Disagree! I was like "Oh, for god's sake, just die!"
For me it was the one where Bradley Whitford's pregnant wife died in labor.
But if we're sticking to sitcoms... it was the All In The Family when they find out Beverly LaSalle had been killed.
I found out Willona/Ja'Net Dubois sang the theme song to "The Jeffersons" too. I also liked how Janet Jackson cast her as her mom in the extended video for "Control" years later in 1986.
I hated it when Thelma got married and they still lived with the family. They made a good looking couple so if this was real life, they would have been fucking like rabbits, which was practically impossible with nosy ass Florida, goofy ass JJ, or Mike probably trying to see what Kevin was working with. What ever happened to the guy who played her husband (Ben Powers)? Homeboy was fine as hell. Seems like he disappeared from acting after that show was over. I bet he's a sexy old cat daddy by now:
I liked that they gave everyone a happy ending in that series. Thelma's husband got on a football team; Michael was off to college, I think; JJ got a big job offer.
Why did they call the super 'Booger' Bookman?
I never thought Florida wasn't Maude's Florida despite the tweaks in names and geography.
And Henry/James' professions changing.
Still, Maude never came to the projects.
Thelma and her husband had their own room so they could've gotten nasty.
Michael went off to college but then got HIV and had to drop out.
JJ found out his job offer was really just a mlm company and he quit as he didn't like working for Don Lapre
Penny's real mother won the lottery and Penny got so resentful that Wilona took her away from her real mommy that she murdered Wilona after her real mother gave her a bit of her winnings and Penny bought crack with it.
Bookman was killed when he tried to be fat and funny around a real gangbanger
Thelma's husband cheated on her with every NFL player and player's wife. Eventually he got HIV and was the one to spread it to his wife and brother-in-law
After seeing her family crash Florida started wondering the streets in a daze saying "A state, WHY OH WHY am I named after a state?"
The speech that Annie Potts delivers to the PTA in the "Killing All the Right People" AIDS episode of Designing Women still tears me up to this day. Poignant and powerful. And also the speech (the Thomasons were great with speeches, of course) that Delta Burke delivers when Suzanne goes to her high school reunion and everyone thinks she's fat. Very powerful.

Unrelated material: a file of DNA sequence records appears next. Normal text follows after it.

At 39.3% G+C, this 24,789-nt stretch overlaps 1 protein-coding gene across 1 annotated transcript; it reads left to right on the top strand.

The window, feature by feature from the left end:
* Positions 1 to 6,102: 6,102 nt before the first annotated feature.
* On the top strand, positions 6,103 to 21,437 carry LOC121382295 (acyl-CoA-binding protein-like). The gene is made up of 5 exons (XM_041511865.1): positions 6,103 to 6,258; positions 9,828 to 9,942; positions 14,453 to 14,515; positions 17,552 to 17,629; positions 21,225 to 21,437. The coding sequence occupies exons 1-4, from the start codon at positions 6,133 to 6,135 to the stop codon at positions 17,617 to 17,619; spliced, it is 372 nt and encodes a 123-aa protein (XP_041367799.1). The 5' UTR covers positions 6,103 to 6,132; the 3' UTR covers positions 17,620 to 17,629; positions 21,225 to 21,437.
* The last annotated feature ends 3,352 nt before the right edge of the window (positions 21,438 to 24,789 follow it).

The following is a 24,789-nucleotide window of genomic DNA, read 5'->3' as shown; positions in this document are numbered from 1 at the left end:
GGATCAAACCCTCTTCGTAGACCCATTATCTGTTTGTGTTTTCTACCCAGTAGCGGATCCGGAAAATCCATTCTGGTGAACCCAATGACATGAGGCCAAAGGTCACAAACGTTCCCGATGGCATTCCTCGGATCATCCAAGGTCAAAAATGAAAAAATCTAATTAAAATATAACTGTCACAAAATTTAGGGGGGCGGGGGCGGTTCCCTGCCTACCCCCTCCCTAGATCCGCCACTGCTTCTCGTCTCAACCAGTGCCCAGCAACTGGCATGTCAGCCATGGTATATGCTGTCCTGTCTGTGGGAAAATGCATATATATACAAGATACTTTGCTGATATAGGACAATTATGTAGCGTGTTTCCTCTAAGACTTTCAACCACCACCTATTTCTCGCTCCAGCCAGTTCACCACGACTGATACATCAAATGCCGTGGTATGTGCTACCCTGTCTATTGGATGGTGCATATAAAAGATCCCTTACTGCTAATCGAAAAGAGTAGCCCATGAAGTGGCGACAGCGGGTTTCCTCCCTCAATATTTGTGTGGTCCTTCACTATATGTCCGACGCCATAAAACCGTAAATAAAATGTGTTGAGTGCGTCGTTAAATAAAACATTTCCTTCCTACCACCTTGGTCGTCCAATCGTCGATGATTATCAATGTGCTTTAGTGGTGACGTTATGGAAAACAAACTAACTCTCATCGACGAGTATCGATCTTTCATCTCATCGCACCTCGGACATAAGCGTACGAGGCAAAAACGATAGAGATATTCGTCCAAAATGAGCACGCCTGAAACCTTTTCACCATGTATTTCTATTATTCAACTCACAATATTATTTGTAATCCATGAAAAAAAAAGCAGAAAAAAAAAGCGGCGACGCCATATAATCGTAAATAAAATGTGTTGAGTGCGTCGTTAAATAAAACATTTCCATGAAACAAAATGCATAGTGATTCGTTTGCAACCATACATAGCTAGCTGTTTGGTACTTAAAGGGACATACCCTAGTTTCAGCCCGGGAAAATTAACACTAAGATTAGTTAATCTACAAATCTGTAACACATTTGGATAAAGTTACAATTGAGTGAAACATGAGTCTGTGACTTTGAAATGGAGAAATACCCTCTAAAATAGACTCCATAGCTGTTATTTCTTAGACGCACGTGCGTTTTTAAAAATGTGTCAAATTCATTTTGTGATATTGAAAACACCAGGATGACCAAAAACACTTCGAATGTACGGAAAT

God, I hated Dixie Carter's holier-than-thou speeches near the end of what seemed like every episode. I wanted to slap her, she was so fucking arrogant.
Designing Women was so horribly directed. When someone would be holding the floor talking about something there would often be a cut to one of the other women with a blank look on her face, which didn't add to the scene at all.
[quote]After seeing her family crash Florida started wondering the streets in a daze saying "A state, WHY OH WHY am I named after a state?"
ww for r80
[quote] Don Lapre
Someone start a thread about him. He was so hot.
Damn! Damn! DAMN!
The multi-talented thespian, Jimmy Walker, came out today as opposing gay marriage.
May he find Dy-No-Mite lit and shoved inextricably up his shithole.
Of course he did, why else would people notice him? BTW who asked him?
I don't know. But I have my sneaking suspicion Anita Bryant is staging a comeback tour and she's gathering her fellow has-beens for a big production number, "Drink Dy-No-Mite Orange Juice/Married People Reproduce!"
Inspired by some of the witty quips here ("Smash it, Florida!" - "You wash them hands, Mizz Macbeth Sister Grrl!") someone should start a thread containing reactions like that through the best plays/films/TV shows throughout the ages.
Sorry that I'm not paid up and asking someone else to start a thread.
Slap her, MiIldred!
Chip Fields was electrifying as Penny's mom. Love the episode when she returns as a wealthy married woman and tries to set up Willona as an unfit mother. She and Dubois totally worked those scenes. And the studio audience never failed to let them down.
When Florence the maid from "The Jeffersons" was planning to commit suicide. That was a pretty good episode. I kinda wish she had done it; I couldn't stand that bitch.
I've never seen nor heard of a plastic bowl shattering like that.
lol @ a young John Witherspoon as Detective "Mike" in the Penny's mother clip